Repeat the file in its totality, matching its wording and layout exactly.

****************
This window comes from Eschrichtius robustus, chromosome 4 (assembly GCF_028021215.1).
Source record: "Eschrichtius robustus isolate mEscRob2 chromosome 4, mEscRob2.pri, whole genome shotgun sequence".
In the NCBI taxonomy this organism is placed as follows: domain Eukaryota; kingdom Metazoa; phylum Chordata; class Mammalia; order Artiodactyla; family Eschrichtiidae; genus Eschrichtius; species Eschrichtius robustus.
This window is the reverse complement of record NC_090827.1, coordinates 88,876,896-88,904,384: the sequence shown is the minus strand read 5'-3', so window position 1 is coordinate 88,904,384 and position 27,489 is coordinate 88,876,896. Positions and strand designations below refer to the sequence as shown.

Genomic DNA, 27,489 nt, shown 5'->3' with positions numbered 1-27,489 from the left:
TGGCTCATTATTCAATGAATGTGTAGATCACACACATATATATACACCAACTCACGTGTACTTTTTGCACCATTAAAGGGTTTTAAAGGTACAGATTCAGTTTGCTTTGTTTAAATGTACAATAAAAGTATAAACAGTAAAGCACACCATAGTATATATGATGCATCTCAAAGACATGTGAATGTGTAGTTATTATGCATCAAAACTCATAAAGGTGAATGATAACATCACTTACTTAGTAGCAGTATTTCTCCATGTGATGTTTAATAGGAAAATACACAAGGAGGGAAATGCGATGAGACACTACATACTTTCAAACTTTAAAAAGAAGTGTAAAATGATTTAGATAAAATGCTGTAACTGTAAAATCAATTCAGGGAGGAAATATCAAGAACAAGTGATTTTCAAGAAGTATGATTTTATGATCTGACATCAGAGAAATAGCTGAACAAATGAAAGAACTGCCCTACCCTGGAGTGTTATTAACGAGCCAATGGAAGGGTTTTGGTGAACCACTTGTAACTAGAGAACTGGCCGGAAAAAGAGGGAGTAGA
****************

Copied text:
This window comes from Eschrichtius robustus, chromosome 4 (assembly GCF_028021215.1).
Source record: "Eschrichtius robustus isolate mEscRob2 chromosome 4, mEscRob2.pri, whole genome shotgun sequence".
In the NCBI taxonomy this organism is placed as follows: domain Eukaryota; kingdom Metazoa; phylum Chordata; class Mammalia; order Artiodactyla; family Eschrichtiidae; genus Eschrichtius; species Eschrichtius robustus.
This window is the reverse complement of record NC_090827.1, coordinates 88,876,896-88,904,384: the sequence shown is the minus strand read 5'-3', so window position 1 is coordinate 88,904,384 and position 27,489 is coordinate 88,876,896. Positions and strand designations below refer to the sequence as shown.

Genomic DNA, 27,489 nt, shown 5'->3' with positions numbered 1-27,489 from the left:
TGGCTCATTATTCAATGAATGTGTAGATCACACACATATATATACACCAACTCACGTGTACTTTTTGCACCATTAAAGGGTTTTAAAGGTACAGATTCAGTTTGCTTTGTTTAAATGTACAATAAAAGTATAAACAGTAAAGCACACCATAGTATATATGATGCATCTCAAAGACATGTGAATGTGTAGTTATTATGCATCAAAACTCATAAAGGTGAATGATAACATCACTTACTTAGTAGCAGTATTTCTCCATGTGATGTTTAATAGGAAAATACACAAGGAGGGAAATGCGATGAGACACTACATACTTTCAAACTTTAAAAAGAAGTGTAAAATGATTTAGATAAAATGCTGTAACTGTAAAATCAATTCAGGGAGGAAATATCAAGAACAAGTGATTTTCAAGAAGTATGATTTTATGATCTGACATCAGAGAAATAGCTGAACAAATGAAAGAACTGCCCTACCCTGGAGTGTTATTAACGAGCCAATGGAAGGGTTTTGGTGAACCACTTGTAACTAGAGAACTGGCCGGAAAAAGAGGGAGTAGA